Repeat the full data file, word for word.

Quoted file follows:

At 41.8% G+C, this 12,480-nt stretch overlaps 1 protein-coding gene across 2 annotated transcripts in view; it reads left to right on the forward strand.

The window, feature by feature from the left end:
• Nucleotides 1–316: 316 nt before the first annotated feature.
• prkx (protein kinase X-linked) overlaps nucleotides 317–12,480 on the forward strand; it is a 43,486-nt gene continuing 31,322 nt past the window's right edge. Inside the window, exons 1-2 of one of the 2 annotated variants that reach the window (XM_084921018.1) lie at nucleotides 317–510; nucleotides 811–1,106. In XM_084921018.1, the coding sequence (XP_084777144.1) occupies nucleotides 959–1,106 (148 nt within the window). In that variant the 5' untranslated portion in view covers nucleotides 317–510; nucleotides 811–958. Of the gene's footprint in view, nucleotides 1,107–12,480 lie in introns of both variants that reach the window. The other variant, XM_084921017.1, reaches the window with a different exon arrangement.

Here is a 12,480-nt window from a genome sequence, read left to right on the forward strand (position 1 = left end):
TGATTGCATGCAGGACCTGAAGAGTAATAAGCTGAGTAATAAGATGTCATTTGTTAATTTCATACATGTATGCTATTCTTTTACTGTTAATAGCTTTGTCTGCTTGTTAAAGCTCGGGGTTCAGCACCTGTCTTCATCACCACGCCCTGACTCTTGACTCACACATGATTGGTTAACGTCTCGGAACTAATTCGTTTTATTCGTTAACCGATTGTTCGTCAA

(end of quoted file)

At 41.8% G+C, this 12,480-nt stretch overlaps 1 protein-coding gene across 2 annotated transcripts in view; it reads left to right on the forward strand.

The window, feature by feature from the left end:
• Nucleotides 1–316: 316 nt before the first annotated feature.
• prkx (protein kinase X-linked) overlaps nucleotides 317–12,480 on the forward strand; it is a 43,486-nt gene continuing 31,322 nt past the window's right edge. Inside the window, exons 1-2 of one of the 2 annotated variants that reach the window (XM_084921018.1) lie at nucleotides 317–510; nucleotides 811–1,106. In XM_084921018.1, the coding sequence (XP_084777144.1) occupies nucleotides 959–1,106 (148 nt within the window). In that variant the 5' untranslated portion in view covers nucleotides 317–510; nucleotides 811–958. Of the gene's footprint in view, nucleotides 1,107–12,480 lie in introns of both variants that reach the window. The other variant, XM_084921017.1, reaches the window with a different exon arrangement.

Here is a 12,480-nt window from a genome sequence, read left to right on the forward strand (position 1 = left end):
TGATTGCATGCAGGACCTGAAGAGTAATAAGCTGAGTAATAAGATGTCATTTGTTAATTTCATACATGTATGCTATTCTTTTACTGTTAATAGCTTTGTCTGCTTGTTAAAGCTCGGGGTTCAGCACCTGTCTTCATCACCACGCCCTGACTCTTGACTCACACATGATTGGTTAACGTCTCGGAACTAATTCGTTTTATTCGTTAACCGATTGTTCGTCAA